PITTSBURGH - Artificial intelligence (AI) will persistently and pervasively enhance all aspects of radiology, enabling precision medicine and potentially even finding disease before it becomes symptomatic, said Dr. Keith Dreyer, PhD, on Thursday at the Society for Imaging Informatics in Medicine (SIIM) annual meeting.
AI will expand today's decision-making capabilities for both current and new imaging modalities, leading to greater detection and treatment of disease, according to Dreyer, who is vice chairman of radiology at Massachusetts General Hospital and director of the institution's Center for Clinical Data Science. He discussed how medical imaging could harness AI in radiology during the opening session at SIIM 2017.
"Meaningful AI will improve quality, efficiency, and outcomes," he said. AI will "utilize all of the data -- not just images -- to optimize patient care."
Radiologists should embrace the use of AI, he said.
"It's not man versus AI; it's man with AI versus man without AI," Dreyer said. "You don't want to be the last person in the last century; you want to be one that has [AI] first."
Replacing the radiologist?
Google fellow Geoffrey Hinton said in October 2016 that within five years, deep learning will perform better than radiologists and the training of new radiologists should stop now. But replacing radiologists won't be easy, according to Dreyer.
Radiologists play many roles in the imaging process, and they are capable of handling all of the imaging domains and modalities. Developing an AI algorithm for even a narrow, specific application -- such as quantifying a posterior cruciate ligament tear -- requires extensive datasets that have been verified and annotated for training and testing.
Dreyer also pointed out that there are 2,613 radiology findings and 23,373 conditions, according to Dr. Charles Kahn Jr.'s radiology Gamuts. For AI, the 2,613 findings represent a quantification task, while the 23,373 conditions are an interpretation task.
Algorithms that perform quantification would be considered a class II medical device by the U.S. Food and Drug Administration (FDA), requiring a 510(k) application, while algorithms for interpretation would be deemed a class III device, necessitating the more rigorous and time-consuming premarket approval (PMA) process.
The 510(k) "needs months for approval and [the PMA] takes years," Dreyer said. "And there is a difference in dollars as well. So I think the 'findings' will be accomplished first, and that would be amenable to assist radiologists."
Spotting disease earlier
Further down the road, a perhaps even more exciting opportunity for AI is catching disease in patients before symptoms occur, Dreyer said.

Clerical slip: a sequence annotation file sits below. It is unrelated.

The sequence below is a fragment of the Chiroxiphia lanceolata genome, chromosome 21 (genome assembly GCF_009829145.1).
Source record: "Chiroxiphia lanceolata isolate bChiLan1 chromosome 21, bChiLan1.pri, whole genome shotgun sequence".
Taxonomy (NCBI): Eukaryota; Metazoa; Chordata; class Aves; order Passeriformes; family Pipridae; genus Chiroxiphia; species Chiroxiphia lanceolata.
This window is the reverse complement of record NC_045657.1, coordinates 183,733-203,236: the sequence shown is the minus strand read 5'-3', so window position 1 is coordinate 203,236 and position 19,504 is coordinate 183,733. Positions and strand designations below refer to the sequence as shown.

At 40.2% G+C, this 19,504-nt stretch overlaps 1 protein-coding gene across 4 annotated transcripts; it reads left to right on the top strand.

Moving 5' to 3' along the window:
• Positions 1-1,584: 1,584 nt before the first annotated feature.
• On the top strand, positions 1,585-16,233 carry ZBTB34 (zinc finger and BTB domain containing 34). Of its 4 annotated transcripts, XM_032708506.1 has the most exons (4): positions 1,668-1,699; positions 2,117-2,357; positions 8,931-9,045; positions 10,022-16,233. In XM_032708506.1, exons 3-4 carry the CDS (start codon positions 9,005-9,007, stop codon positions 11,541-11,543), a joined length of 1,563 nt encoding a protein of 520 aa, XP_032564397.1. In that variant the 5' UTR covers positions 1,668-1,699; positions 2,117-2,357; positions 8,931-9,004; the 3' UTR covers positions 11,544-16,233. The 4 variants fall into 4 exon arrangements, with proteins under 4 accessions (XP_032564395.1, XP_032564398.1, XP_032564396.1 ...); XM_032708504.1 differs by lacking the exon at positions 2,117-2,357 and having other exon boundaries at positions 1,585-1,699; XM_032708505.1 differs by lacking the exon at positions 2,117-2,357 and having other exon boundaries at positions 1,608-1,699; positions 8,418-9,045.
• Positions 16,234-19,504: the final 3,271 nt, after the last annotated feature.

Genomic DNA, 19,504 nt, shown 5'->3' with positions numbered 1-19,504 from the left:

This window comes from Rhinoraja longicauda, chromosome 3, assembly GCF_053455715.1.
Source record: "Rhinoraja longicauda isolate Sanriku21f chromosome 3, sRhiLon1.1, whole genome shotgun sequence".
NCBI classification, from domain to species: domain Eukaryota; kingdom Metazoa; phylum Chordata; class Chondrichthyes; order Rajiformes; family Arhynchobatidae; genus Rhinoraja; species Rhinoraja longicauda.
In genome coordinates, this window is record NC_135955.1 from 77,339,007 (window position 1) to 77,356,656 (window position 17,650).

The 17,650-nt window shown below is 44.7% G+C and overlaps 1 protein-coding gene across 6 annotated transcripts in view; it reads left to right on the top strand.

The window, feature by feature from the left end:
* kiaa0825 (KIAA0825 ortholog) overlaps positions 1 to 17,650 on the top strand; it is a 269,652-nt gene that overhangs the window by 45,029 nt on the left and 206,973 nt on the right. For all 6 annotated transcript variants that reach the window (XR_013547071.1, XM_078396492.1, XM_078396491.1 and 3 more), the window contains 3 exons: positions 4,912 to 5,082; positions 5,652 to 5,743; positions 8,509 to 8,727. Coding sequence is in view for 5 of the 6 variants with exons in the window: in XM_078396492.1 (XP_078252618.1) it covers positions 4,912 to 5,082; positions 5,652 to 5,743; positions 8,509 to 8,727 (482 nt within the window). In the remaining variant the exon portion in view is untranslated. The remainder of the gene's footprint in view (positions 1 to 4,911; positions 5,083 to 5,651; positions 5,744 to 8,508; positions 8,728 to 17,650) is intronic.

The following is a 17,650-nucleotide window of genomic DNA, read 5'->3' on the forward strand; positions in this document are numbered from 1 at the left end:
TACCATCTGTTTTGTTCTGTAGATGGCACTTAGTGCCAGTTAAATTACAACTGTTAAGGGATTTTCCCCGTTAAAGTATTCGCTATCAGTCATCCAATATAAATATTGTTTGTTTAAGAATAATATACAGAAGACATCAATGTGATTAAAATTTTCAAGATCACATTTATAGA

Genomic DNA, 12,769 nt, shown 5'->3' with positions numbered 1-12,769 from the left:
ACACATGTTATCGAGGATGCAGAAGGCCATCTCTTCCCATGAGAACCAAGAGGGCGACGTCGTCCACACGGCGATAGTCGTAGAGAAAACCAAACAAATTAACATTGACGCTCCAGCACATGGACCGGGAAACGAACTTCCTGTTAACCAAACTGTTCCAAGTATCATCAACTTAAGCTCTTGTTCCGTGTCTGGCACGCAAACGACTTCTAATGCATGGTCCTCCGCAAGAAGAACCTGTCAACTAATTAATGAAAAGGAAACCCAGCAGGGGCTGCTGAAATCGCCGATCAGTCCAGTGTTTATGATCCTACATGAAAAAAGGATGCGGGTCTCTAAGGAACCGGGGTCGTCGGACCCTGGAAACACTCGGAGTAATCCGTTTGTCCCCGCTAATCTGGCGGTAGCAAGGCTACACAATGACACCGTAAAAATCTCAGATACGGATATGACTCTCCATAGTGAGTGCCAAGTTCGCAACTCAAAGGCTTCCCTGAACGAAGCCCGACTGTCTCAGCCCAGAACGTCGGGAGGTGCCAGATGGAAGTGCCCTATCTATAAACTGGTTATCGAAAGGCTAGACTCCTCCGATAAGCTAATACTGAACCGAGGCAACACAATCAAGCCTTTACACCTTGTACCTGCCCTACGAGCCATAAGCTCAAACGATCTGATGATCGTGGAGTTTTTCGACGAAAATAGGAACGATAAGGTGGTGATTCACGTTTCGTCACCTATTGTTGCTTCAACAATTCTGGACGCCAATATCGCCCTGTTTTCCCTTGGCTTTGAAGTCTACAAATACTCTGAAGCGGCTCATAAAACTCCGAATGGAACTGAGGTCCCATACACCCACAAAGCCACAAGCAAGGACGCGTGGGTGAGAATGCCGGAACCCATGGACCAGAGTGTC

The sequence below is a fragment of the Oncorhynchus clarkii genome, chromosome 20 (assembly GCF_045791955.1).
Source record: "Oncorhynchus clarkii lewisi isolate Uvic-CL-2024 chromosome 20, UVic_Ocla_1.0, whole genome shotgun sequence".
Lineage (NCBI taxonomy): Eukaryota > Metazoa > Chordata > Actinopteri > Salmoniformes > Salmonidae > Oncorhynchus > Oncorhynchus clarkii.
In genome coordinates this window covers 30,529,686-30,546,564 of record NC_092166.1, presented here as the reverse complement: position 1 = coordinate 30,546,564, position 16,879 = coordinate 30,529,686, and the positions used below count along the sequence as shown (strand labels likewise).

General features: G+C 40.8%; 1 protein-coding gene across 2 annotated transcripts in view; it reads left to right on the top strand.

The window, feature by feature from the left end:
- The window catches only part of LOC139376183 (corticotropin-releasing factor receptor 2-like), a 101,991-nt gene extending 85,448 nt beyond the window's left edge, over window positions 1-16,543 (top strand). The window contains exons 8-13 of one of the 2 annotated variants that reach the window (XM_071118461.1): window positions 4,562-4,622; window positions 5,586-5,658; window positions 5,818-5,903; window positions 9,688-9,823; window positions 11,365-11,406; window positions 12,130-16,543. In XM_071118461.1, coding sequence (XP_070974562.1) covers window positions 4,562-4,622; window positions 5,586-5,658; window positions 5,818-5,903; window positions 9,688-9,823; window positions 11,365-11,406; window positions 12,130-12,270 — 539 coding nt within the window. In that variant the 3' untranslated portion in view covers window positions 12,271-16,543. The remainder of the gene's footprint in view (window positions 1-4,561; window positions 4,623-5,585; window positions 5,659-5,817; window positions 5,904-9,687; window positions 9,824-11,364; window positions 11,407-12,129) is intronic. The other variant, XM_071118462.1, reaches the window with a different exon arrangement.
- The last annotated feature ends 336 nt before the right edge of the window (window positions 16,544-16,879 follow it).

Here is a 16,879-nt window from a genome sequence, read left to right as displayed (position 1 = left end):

"I think we're going to see a lot of opportunity in that space," he said.
This could include using AI to monitor biosensors and to assess genetic information for predisposition to disease.
"So how far back could we go [in the progression of disease] and be able to use [AI] to be able to get a better cure [for patients] -- and not just the way we do diagnostics and screening today," Dreyer said. "And you can apply AI in all aspects of this."
AI in clinical diagnosis
Imaging modalities contain much more data that can be shared with humans, and AI will be applied to tap into that additional data. In addition, AI can help radiologists in their interpretation process by providing them with context-aware information, Dreyer said.
Incorporating AI quantification for radiology can also enable precision healthcare, according to Dreyer.
"We've added incredible value by improving visualization [in imaging technology]; we can now use AI quantification to get us to ... precision medicine," he said. "While we've had incredible subjective information [in radiology], we can now have objective information."
Embracing AI in radiology was the theme behind the May 21 launch of the American College of Radiology (ACR) Data Science Institute, Dreyer said.
The ACR Data Science Institute will bring together physicians, technologists, the IT industry, data scientists, informaticists, and patient advocates to spur AI forward and address the many challenging issues and hurdles that need to be cleared to facilitate the adoption of AI in radiology.
The institute's initial focus will include defining strategic use case categories to maximize patient care; optimizing patient safety, interoperability, and regulatory processes; and promoting the integration of AI solutions into clinical practice, Dreyer said. The institute will also provide ongoing AI verification, both before and after FDA approval.